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Ben Johnson and the Art of Secrecy.

William W.E. Slights defines the term "secrecy" quite broadly. He notes that in Ben Jonson's middle plays, Sejanus through Bartholomew Fair (commonly regarded as his best), secrecy is a crucial element in all the plots. Furthermore, Jonson often writes about secrecy in government; hence it becomes important thematically. Finally, Slights argues that the interpretation of any text can involve ferreting out its "secrets" - perhaps stretching the term a bit, but the stretch enables him to treat Jonson's pervasive concern with good judgment's role in sound interpretation 0-4).

After an introduction and a chapter on the ideology of secrecy, he presents a chapter on each of six plays: Sejanus, Volpone, Epicoene, The Alchemist, Catiline, and Bartholomew Fair. HIS overview of secrecy draws on both anthropologists and sociologists as well as primary sources from Jonson's period. He shows the moral complexity of secrecy: for instance, in Much Ado About Nothing secrecy is used for benevolent as well as dastardly purposes (27-28). But in Jonson's plays, Slights argues, secrecy is always used for questionable or unethical purposes. In Sejanus, for example, the emperor Tiberius is a terrifying figure because he is consummately enigmatic, i.e. secretive, and uses this quality to retain absolute power. Volpone, unlike Tiberius, needs an audience, and his attempt to persuade Celia to join his conspiracy against Corvino almost brings his downfall. Slights is very tough on Volpone (arguably too tough), calling him "awkward and foolish" (68) and claiming that the character "lacks not only good sense but also real passion" (69).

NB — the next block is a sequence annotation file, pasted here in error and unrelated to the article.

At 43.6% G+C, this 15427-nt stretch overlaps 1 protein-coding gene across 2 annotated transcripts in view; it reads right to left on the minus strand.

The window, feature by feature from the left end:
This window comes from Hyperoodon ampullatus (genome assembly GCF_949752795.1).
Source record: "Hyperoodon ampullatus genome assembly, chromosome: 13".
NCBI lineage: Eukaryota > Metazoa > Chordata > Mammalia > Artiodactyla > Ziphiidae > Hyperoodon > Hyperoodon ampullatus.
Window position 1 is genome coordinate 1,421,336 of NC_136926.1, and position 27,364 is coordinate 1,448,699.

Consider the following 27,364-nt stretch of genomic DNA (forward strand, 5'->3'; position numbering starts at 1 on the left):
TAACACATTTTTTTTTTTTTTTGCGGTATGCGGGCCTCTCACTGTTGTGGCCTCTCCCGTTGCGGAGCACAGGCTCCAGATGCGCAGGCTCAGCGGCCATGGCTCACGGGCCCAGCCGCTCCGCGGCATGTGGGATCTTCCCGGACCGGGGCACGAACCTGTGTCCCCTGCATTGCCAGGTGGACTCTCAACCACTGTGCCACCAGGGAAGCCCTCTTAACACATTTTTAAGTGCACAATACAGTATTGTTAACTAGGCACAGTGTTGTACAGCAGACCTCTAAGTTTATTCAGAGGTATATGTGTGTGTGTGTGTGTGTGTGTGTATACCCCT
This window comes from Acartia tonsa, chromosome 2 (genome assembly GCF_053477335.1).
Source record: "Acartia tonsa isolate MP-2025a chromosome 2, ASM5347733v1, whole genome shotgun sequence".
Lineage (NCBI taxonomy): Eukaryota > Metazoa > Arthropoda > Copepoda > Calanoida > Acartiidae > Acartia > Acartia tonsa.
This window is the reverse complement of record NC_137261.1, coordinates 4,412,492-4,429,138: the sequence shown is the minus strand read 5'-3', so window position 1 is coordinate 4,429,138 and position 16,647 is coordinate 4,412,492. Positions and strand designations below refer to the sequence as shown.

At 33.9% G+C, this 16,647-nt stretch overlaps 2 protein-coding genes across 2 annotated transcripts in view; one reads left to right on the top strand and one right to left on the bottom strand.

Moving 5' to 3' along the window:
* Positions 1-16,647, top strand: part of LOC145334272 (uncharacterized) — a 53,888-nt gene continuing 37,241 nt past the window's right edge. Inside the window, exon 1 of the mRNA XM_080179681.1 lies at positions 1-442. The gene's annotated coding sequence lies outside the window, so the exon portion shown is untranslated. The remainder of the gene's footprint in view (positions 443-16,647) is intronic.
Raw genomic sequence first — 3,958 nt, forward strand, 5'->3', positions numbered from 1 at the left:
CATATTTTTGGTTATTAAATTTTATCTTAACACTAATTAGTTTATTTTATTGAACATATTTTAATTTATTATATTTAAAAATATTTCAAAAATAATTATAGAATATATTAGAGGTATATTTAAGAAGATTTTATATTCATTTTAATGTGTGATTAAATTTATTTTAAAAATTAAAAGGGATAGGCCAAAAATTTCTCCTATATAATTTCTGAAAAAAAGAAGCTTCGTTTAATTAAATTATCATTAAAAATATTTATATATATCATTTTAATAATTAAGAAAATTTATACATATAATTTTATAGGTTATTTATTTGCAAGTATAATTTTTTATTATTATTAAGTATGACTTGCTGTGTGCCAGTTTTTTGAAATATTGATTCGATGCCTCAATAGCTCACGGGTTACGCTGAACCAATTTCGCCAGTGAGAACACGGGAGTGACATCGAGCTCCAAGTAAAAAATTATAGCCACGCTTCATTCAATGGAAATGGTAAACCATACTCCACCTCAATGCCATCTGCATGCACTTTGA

Secrecy is also seen as sullying all of the gallants in Epicoene. They are admirable compared to the other characters, but they too are (in Slights's view) extremely flawed because "the social force of secrets in the play is disintegrative" (103). In The Alchemist Slights sees Lovewit's willingness to profit from the conspiracies of Subtle, Face, and Dol as a devastating comment on citizens who do their cheating from within the ranks of respectability - a fairly familiar idea. But his argument that secrecy also besmirches Cicero, the "good guy" in Catiline, is relatively fresh and original (141).

In discussing Bartholomew Fair, Slights uses the term "secrecy" in connection with interpretation, arguing that each of the visitors to the Fair misinterprets people and events because he or she can see only through the prism of himself or herself: thus the chapter title "Interpretation as Self-Replication in Bartholomew Fair." Especially impressive is Slights's use of a 1615 pamphlet entitled The Mystery of Selfe-Deceiving.

For the most part the prose in this book is lucid, but there are occasional forays into fashionable jargon. Though belonging to no particular critical school, Slights does occasionally use words like "reinscribing" (19), "alterity" 00), "(s)lavishly" (52), "(s)elect" (117), and "reproblematizing" (154). The jargon notwithstanding, this book is (on the whole) worth the attention of specialists.

DAVID MCPHERSON University of New Mexico, Albuquerque
COPYRIGHT 1997 Renaissance Society of America
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Copyright 1997, Gale Group. All rights reserved. Gale Group is a Thomson Corporation Company.

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Author:McPherson, David
Publication:Renaissance Quarterly
Article Type:Book Review
Date:Sep 22, 1997
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Next Article:Ben Johnson: Poetry and Architecture.

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